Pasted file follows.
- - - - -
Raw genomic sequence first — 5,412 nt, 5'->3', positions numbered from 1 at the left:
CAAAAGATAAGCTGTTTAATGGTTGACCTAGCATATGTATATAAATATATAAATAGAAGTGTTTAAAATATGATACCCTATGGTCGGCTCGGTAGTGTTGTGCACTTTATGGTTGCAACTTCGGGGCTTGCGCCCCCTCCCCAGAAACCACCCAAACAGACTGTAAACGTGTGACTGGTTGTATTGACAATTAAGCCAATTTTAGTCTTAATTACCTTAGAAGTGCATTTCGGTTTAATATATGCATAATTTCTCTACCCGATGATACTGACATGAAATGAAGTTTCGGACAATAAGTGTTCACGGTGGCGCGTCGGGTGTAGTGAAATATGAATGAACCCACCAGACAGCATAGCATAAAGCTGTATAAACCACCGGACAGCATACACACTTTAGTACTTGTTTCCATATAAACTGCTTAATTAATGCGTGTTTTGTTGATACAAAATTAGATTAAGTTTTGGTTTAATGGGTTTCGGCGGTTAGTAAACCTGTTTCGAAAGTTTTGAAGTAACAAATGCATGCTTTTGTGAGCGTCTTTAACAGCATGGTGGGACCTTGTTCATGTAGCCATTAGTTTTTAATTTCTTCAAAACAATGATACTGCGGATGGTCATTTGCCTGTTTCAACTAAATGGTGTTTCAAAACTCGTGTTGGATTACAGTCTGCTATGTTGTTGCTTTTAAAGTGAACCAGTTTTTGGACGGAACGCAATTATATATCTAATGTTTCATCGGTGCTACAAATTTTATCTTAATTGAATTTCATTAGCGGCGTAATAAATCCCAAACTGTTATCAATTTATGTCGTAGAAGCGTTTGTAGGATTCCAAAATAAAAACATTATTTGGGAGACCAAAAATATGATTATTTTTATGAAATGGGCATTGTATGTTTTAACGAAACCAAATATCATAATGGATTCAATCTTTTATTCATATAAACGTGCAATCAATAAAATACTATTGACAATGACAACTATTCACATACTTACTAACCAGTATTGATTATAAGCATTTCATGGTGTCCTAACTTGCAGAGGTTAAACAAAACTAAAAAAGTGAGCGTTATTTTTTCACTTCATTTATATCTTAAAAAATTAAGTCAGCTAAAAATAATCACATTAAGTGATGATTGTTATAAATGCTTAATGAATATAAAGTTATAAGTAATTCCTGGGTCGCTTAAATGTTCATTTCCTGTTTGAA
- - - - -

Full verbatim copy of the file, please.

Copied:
Raw genomic sequence first — 5,412 nt, 5'->3', positions numbered from 1 at the left:
CAAAAGATAAGCTGTTTAATGGTTGACCTAGCATATGTATATAAATATATAAATAGAAGTGTTTAAAATATGATACCCTATGGTCGGCTCGGTAGTGTTGTGCACTTTATGGTTGCAACTTCGGGGCTTGCGCCCCCTCCCCAGAAACCACCCAAACAGACTGTAAACGTGTGACTGGTTGTATTGACAATTAAGCCAATTTTAGTCTTAATTACCTTAGAAGTGCATTTCGGTTTAATATATGCATAATTTCTCTACCCGATGATACTGACATGAAATGAAGTTTCGGACAATAAGTGTTCACGGTGGCGCGTCGGGTGTAGTGAAATATGAATGAACCCACCAGACAGCATAGCATAAAGCTGTATAAACCACCGGACAGCATACACACTTTAGTACTTGTTTCCATATAAACTGCTTAATTAATGCGTGTTTTGTTGATACAAAATTAGATTAAGTTTTGGTTTAATGGGTTTCGGCGGTTAGTAAACCTGTTTCGAAAGTTTTGAAGTAACAAATGCATGCTTTTGTGAGCGTCTTTAACAGCATGGTGGGACCTTGTTCATGTAGCCATTAGTTTTTAATTTCTTCAAAACAATGATACTGCGGATGGTCATTTGCCTGTTTCAACTAAATGGTGTTTCAAAACTCGTGTTGGATTACAGTCTGCTATGTTGTTGCTTTTAAAGTGAACCAGTTTTTGGACGGAACGCAATTATATATCTAATGTTTCATCGGTGCTACAAATTTTATCTTAATTGAATTTCATTAGCGGCGTAATAAATCCCAAACTGTTATCAATTTATGTCGTAGAAGCGTTTGTAGGATTCCAAAATAAAAACATTATTTGGGAGACCAAAAATATGATTATTTTTATGAAATGGGCATTGTATGTTTTAACGAAACCAAATATCATAATGGATTCAATCTTTTATTCATATAAACGTGCAATCAATAAAATACTATTGACAATGACAACTATTCACATACTTACTAACCAGTATTGATTATAAGCATTTCATGGTGTCCTAACTTGCAGAGGTTAAACAAAACTAAAAAAGTGAGCGTTATTTTTTCACTTCATTTATATCTTAAAAAATTAAGTCAGCTAAAAATAATCACATTAAGTGATGATTGTTATAAATGCTTAATGAATATAAAGTTATAAGTAATTCCTGGGTCGCTTAAATGTTCATTTCCTGTTTGAA